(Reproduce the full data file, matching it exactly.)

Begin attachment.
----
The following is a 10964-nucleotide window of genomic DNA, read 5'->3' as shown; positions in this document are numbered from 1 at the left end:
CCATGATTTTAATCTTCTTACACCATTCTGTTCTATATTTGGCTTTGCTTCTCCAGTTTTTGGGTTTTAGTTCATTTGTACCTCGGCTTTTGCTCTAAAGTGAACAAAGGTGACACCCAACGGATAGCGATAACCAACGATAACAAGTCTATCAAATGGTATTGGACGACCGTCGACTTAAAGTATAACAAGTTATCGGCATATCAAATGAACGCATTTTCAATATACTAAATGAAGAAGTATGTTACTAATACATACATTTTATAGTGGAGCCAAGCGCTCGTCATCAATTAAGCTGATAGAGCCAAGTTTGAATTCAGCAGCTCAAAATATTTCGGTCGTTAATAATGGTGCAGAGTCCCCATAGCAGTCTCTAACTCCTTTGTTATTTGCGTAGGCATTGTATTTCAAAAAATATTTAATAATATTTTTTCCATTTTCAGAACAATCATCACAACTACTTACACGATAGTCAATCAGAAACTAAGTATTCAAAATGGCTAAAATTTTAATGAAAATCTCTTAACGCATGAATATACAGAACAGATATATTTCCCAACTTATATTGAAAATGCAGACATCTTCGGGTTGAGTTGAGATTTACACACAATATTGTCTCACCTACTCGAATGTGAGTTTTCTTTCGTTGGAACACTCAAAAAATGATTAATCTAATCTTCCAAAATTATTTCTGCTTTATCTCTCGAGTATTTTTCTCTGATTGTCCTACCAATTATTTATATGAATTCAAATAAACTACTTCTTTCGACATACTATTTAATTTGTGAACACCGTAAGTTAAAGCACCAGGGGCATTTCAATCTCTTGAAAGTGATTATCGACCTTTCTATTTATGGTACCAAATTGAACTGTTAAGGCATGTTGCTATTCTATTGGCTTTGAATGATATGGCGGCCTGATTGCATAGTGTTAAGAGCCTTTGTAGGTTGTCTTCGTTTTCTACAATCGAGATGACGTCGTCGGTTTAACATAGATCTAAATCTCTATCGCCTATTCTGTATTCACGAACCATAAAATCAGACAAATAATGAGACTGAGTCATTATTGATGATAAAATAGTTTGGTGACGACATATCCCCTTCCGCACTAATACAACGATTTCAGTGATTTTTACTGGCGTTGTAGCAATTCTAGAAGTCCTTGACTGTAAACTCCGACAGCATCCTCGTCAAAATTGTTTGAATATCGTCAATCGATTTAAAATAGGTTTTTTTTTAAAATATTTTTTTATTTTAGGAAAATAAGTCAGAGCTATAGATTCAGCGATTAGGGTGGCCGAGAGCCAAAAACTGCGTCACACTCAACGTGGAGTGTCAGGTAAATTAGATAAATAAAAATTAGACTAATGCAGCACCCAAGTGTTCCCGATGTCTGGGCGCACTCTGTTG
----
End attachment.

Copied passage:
The following is a 10964-nucleotide window of genomic DNA, read 5'->3' as shown; positions in this document are numbered from 1 at the left end:
CCATGATTTTAATCTTCTTACACCATTCTGTTCTATATTTGGCTTTGCTTCTCCAGTTTTTGGGTTTTAGTTCATTTGTACCTCGGCTTTTGCTCTAAAGTGAACAAAGGTGACACCCAACGGATAGCGATAACCAACGATAACAAGTCTATCAAATGGTATTGGACGACCGTCGACTTAAAGTATAACAAGTTATCGGCATATCAAATGAACGCATTTTCAATATACTAAATGAAGAAGTATGTTACTAATACATACATTTTATAGTGGAGCCAAGCGCTCGTCATCAATTAAGCTGATAGAGCCAAGTTTGAATTCAGCAGCTCAAAATATTTCGGTCGTTAATAATGGTGCAGAGTCCCCATAGCAGTCTCTAACTCCTTTGTTATTTGCGTAGGCATTGTATTTCAAAAAATATTTAATAATATTTTTTCCATTTTCAGAACAATCATCACAACTACTTACACGATAGTCAATCAGAAACTAAGTATTCAAAATGGCTAAAATTTTAATGAAAATCTCTTAACGCATGAATATACAGAACAGATATATTTCCCAACTTATATTGAAAATGCAGACATCTTCGGGTTGAGTTGAGATTTACACACAATATTGTCTCACCTACTCGAATGTGAGTTTTCTTTCGTTGGAACACTCAAAAAATGATTAATCTAATCTTCCAAAATTATTTCTGCTTTATCTCTCGAGTATTTTTCTCTGATTGTCCTACCAATTATTTATATGAATTCAAATAAACTACTTCTTTCGACATACTATTTAATTTGTGAACACCGTAAGTTAAAGCACCAGGGGCATTTCAATCTCTTGAAAGTGATTATCGACCTTTCTATTTATGGTACCAAATTGAACTGTTAAGGCATGTTGCTATTCTATTGGCTTTGAATGATATGGCGGCCTGATTGCATAGTGTTAAGAGCCTTTGTAGGTTGTCTTCGTTTTCTACAATCGAGATGACGTCGTCGGTTTAACATAGATCTAAATCTCTATCGCCTATTCTGTATTCACGAACCATAAAATCAGACAAATAATGAGACTGAGTCATTATTGATGATAAAATAGTTTGGTGACGACATATCCCCTTCCGCACTAATACAACGATTTCAGTGATTTTTACTGGCGTTGTAGCAATTCTAGAAGTCCTTGACTGTAAACTCCGACAGCATCCTCGTCAAAATTGTTTGAATATCGTCAATCGATTTAAAATAGGTTTTTTTTTAAAATATTTTTTTATTTTAGGAAAATAAGTCAGAGCTATAGATTCAGCGATTAGGGTGGCCGAGAGCCAAAAACTGCGTCACACTCAACGTGGAGTGTCAGGTAAATTAGATAAATAAAAATTAGACTAATGCAGCACCCAAGTGTTCCCGATGTCTGGGCGCACTCTGTTG